Using mostly picture books, my kids learned a lot about Hanukkah this week, and they had a wonderful time doing it! They demanded a story first thing each morning and nothing else could be started until it was finished. In this manner, they heard the history behind the holiday, listened to the two miracles, and learned many of the traditions that surround this ancient celebration. We still have a few more books to go.
Then I surprised them with an inexpensive menorah and candles I picked up off ebay last month. My seven-year-old son was dancing around the room like it was Christmas morning. I won’t let them light it until Dec. 11, so the anticipation is mounting. I did, however, let them try out the wooden dreidles I bought for each of them. We played one round of the traditional game using pennies, then we put them away with the menorah.
We have also planned our Hanukkah meal. It features lots of foods fried in oil. We are going to fry up some fish the kids caught this summer with Daddy, try latkes, using a recipe from one of our books, and we’ll finish with jelly doughnuts, another traditional food which they will help to prepare. It won’t be the healthiest meal of the week, but it will sure be memorable.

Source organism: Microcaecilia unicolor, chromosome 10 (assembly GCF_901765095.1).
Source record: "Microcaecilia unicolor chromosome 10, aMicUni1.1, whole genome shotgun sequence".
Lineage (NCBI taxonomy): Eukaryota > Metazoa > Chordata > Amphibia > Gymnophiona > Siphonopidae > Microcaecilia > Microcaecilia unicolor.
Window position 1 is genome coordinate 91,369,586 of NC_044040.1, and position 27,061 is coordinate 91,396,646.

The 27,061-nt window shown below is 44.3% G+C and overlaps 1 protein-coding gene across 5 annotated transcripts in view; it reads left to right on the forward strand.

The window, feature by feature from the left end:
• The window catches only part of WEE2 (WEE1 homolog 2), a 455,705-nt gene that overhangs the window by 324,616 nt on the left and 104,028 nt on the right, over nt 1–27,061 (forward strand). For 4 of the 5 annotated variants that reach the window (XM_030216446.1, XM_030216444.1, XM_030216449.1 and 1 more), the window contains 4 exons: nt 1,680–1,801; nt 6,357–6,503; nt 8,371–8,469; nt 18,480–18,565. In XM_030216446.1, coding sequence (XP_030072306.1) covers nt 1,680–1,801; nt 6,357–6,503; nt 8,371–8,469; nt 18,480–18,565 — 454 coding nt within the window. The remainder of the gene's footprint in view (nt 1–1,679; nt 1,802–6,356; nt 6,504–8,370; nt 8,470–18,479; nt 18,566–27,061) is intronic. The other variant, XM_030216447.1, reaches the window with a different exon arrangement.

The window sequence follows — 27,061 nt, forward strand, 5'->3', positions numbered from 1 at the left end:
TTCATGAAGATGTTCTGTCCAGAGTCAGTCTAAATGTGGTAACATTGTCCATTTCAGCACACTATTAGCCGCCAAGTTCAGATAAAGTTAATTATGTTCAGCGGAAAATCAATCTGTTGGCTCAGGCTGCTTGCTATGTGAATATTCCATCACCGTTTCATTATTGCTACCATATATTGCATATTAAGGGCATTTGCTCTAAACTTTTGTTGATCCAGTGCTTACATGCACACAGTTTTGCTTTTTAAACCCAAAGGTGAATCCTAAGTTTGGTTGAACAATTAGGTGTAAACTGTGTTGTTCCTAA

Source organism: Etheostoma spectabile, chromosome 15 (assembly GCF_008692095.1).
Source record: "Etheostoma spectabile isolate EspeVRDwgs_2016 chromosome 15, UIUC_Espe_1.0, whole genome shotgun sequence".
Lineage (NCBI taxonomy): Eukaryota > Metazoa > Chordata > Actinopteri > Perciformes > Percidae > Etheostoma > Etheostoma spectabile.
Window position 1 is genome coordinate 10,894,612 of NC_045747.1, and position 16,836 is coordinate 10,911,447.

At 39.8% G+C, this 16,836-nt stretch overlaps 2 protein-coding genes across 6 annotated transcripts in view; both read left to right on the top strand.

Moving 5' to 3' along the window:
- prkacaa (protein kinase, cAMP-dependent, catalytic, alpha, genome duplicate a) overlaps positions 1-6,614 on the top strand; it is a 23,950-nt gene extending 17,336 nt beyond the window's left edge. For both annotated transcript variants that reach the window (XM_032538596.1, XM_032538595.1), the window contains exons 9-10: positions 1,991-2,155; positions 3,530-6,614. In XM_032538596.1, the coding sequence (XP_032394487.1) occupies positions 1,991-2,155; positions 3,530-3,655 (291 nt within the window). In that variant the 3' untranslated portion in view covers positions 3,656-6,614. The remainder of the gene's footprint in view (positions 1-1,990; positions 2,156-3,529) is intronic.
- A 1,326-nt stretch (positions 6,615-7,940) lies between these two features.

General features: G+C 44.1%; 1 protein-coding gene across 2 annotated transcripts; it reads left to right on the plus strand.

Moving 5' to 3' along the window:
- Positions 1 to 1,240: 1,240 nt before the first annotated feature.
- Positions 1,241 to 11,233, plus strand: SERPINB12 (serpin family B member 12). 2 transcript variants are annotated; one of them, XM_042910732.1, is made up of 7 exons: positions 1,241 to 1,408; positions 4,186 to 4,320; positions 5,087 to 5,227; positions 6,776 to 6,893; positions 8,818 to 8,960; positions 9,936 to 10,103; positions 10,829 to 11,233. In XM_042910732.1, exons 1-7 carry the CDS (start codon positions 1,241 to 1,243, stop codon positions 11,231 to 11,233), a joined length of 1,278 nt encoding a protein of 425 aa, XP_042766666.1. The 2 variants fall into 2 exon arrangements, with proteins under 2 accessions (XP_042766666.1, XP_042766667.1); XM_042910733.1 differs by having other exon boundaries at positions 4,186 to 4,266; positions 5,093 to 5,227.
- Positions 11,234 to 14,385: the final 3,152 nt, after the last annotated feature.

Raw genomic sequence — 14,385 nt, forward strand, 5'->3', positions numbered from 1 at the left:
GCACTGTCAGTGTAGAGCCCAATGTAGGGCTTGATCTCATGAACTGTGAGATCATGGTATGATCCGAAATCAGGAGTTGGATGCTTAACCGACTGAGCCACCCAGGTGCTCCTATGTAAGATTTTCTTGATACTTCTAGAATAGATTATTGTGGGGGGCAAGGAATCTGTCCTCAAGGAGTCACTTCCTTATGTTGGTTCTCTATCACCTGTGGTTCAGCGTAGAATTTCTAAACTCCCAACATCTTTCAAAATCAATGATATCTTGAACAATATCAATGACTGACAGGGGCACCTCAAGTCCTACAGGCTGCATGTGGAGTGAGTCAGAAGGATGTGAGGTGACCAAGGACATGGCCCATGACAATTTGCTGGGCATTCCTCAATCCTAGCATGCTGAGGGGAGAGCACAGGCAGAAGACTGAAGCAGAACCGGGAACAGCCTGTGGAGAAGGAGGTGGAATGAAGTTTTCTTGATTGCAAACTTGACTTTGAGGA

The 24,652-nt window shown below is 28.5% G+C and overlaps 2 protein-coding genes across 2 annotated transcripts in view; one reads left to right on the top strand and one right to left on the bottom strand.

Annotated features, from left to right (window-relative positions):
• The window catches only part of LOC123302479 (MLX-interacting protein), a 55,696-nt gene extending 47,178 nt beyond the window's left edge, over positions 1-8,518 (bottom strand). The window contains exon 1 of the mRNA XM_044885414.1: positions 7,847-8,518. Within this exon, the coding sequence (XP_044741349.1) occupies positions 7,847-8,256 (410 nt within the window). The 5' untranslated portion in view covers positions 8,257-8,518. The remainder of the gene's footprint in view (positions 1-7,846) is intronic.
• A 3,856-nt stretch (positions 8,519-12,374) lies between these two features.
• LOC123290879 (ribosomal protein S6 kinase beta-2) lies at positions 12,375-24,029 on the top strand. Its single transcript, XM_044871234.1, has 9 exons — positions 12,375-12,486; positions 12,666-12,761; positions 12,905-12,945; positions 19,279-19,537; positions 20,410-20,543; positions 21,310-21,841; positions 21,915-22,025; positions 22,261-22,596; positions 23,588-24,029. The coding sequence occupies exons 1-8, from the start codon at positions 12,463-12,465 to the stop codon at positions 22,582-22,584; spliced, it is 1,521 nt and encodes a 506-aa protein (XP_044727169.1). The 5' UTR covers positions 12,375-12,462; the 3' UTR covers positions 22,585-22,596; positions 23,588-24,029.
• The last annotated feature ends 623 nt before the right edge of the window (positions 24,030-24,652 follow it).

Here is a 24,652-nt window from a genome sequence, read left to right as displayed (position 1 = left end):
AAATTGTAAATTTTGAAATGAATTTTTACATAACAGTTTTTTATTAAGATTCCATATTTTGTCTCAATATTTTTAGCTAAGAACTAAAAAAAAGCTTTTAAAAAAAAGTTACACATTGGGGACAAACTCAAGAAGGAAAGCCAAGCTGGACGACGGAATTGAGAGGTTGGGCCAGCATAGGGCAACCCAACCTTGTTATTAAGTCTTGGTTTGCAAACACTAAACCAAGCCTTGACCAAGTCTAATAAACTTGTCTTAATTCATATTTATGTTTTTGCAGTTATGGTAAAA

In all this fun and excitement, my kids have been absorbing lessons and pictures of our Messiah, Jesus Christ, the Light of the World, the one this holiday really points to. They will be reinforced with traditional prayers and scripture each night as we light our candles and participate in all the festivities we’ve been reading about. Then, as we blow them out on the eighth night and prepare for Christmas, we’ll read the prophecy of the Savior’s birth in Is. 9:2 that, in my mind, links the two holidays together, “The people walking in darkness have seen a great light; on those living in the land of the shadow of death, a light has dawned.”
I can’t be certain, but I have a hunch the three “newest Jewish” members of my family are going to demand this become an annual celebration in our house.